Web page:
There, we arrive as night falls, and we are lucky enough to camp in the middle of the ruins. It is kind of cool to wake up in the middle of this park filled with old temples (Wat) and statues. An interesting detail differentiates the ruins I see here and the one in Angkor, Cambodia. Here, they used bricks almost everywhere, as in Angkor I remember the structures to be built out of sandstone. Also, Hindu temples in Angkor were altered to display images of the Buddha, but with a Hindu revival later on, Buddha imagery were destroyed. Eventually, Buddhism made its return in the 14th century…

    Buddha in one of the largest temple of Sukhothai.

    Buddha in one of the largest temple of Sukhothai.

    All of that is very nice, but we are ready to change thematic after seeing dozens of “Wats”. So we decide we will go in the Lang San natural park next, where we will be able to get a little bit of nature and a cold night. The park is only seventy kilometers from the Myanmar (Burma) border, so an incursion may be possible…

    Locals feeding fishes at a temple. Very spectacular.

    Locals feeding fishes at a temple. Very spectacular.

  • Following the beaches in Malaysia and Thailand

    Posted on November 12th, 2010 Nicolas No comments
    Spending the night on a beach in south Penang.

    Spending the night on a beach in south Penang.

    After a last promenade in Kuala Lumpur, I leave the city. There is a Chinese and Indian area there, but it is quick to go around. Really nothing more impressive than New York City can offer.

    A mix of modernity and tradition in Kuala Lumpur.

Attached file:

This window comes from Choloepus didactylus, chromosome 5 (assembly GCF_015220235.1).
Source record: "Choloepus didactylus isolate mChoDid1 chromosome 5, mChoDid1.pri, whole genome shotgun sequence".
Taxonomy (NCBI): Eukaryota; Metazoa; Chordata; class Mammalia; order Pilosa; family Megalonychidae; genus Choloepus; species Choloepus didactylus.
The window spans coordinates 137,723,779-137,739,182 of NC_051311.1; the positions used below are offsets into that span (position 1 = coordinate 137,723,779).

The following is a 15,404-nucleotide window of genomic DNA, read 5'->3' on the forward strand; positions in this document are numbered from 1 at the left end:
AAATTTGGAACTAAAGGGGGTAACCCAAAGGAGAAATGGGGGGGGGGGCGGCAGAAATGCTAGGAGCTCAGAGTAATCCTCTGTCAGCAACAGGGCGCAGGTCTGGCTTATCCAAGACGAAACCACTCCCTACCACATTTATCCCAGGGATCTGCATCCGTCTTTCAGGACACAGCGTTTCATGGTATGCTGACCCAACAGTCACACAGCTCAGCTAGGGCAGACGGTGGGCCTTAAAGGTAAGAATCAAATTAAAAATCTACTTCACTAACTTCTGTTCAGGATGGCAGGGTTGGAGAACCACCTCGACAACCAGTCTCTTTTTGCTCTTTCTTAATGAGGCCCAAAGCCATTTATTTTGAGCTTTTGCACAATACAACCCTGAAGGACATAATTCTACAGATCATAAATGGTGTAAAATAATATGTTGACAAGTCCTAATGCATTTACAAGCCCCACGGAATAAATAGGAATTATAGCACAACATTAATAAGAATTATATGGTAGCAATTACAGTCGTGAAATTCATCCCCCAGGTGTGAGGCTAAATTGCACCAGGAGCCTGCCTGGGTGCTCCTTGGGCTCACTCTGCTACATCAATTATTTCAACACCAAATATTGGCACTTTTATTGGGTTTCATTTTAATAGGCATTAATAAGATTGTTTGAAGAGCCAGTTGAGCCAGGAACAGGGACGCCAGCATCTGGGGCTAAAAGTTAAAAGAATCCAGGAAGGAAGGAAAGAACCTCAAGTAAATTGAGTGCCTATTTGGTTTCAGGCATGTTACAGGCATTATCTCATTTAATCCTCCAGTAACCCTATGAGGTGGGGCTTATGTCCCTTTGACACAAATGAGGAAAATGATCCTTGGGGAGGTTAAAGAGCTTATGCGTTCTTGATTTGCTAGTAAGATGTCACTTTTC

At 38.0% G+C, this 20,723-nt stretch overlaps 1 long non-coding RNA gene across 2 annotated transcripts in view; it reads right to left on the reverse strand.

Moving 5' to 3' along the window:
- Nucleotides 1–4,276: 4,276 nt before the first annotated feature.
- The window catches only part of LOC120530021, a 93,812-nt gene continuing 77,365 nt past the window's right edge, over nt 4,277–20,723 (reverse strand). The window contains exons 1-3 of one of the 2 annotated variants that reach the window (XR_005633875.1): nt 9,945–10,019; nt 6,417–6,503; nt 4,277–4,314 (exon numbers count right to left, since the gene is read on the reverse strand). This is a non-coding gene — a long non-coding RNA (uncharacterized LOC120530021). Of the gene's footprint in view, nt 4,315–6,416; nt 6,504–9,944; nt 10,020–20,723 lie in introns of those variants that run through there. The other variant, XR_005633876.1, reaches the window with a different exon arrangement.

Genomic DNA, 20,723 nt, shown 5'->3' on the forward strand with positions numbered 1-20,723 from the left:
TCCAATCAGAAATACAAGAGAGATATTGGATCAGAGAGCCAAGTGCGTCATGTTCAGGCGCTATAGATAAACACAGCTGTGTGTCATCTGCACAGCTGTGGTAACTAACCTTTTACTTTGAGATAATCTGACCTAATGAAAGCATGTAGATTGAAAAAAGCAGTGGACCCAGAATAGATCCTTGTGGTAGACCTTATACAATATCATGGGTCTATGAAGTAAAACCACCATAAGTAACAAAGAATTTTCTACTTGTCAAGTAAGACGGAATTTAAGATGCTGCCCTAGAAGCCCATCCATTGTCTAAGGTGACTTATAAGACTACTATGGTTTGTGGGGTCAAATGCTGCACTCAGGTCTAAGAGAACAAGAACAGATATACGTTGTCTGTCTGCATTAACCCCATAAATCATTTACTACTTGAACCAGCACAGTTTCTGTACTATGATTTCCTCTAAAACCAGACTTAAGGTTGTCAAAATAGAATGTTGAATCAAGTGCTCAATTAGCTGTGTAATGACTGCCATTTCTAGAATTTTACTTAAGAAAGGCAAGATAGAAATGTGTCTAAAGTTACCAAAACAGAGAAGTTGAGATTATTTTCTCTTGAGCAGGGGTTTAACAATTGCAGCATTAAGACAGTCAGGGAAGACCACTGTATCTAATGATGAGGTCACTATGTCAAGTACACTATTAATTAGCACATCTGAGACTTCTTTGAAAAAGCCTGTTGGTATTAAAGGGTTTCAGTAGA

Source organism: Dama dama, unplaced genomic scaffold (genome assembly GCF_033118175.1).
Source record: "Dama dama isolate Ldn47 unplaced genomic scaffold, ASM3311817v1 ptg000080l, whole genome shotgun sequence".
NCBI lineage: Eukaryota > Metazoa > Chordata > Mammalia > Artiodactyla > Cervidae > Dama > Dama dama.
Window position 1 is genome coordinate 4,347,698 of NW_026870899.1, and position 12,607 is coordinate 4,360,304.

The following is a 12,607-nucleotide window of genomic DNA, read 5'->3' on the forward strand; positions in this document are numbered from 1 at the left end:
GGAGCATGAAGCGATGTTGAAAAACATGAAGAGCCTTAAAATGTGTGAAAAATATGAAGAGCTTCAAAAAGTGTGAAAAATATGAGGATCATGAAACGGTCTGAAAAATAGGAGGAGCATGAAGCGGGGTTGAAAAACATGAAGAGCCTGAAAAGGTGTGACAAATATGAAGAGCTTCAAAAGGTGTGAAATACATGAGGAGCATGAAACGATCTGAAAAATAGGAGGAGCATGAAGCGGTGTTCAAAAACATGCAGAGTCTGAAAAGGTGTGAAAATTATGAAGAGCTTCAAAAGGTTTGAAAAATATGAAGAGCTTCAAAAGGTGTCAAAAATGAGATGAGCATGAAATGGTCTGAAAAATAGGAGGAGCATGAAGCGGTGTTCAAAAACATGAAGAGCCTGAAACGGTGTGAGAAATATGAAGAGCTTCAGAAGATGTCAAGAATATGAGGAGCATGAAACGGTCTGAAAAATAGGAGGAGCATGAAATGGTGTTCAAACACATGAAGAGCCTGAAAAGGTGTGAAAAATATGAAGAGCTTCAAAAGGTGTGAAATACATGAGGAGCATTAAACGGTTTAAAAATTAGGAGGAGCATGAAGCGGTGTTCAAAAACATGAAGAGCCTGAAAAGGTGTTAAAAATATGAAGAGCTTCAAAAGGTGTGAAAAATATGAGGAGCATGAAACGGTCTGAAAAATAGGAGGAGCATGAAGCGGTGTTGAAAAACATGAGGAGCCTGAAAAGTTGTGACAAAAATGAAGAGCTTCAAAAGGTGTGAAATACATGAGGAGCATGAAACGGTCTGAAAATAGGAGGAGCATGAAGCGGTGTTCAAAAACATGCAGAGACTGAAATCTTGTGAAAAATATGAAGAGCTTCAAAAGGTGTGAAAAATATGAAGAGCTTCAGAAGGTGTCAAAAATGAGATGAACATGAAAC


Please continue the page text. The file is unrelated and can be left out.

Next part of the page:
A mix of modernity and tradition in Kuala Lumpur.

    In the northern suburbs, I do some grocery shopping to make sure I have enough food for the upcoming week, and I later stop few miles outside of the city, in Templer Park, to spend the night in the forest.
    Early in the morning I get on the road and drive toward the Island of Penang. It is still sunny, but I know it is going to change and I probably will get a lot of rain once in Thailand.

    In Kuala Lumpur Little India.

    In Kuala Lumpur Little India.

    As I said earlier, the roads are very good in Malaysia, and effortlessly that I put the 200 miles behind. Highway tolls are somewhat more expensive than the previous countries I have been too. I am surprised to see gasoline is in self-service, which – surprisingly enough – I didn’t see since the U.S.

    The road in northern Malaysia.

    The road in northern Malaysia.

    Also I have GPS maps for Malaysia and Thailand, which will make the next weeks a bit easier on the navigation front. Last time I was able to use the technology was in the Arab Emirates.
    In the south of Penang Island, I find a quiet beach and spend the night there. In the morning, I pass the bridge and go back to the Peninsula, then drive north to the Thailand’s border. Everything there is straight forward, and it takes me only one hour to go through the Malaysia and Thailand customs and immigration procedures. The temporary import of the vehicle in Thailand is very easy, and I don’t even have to use my special document (the Carnet de Passage) to go through.

    Flooded road close to the Thailand border.

    Flooded road close to the Thailand border.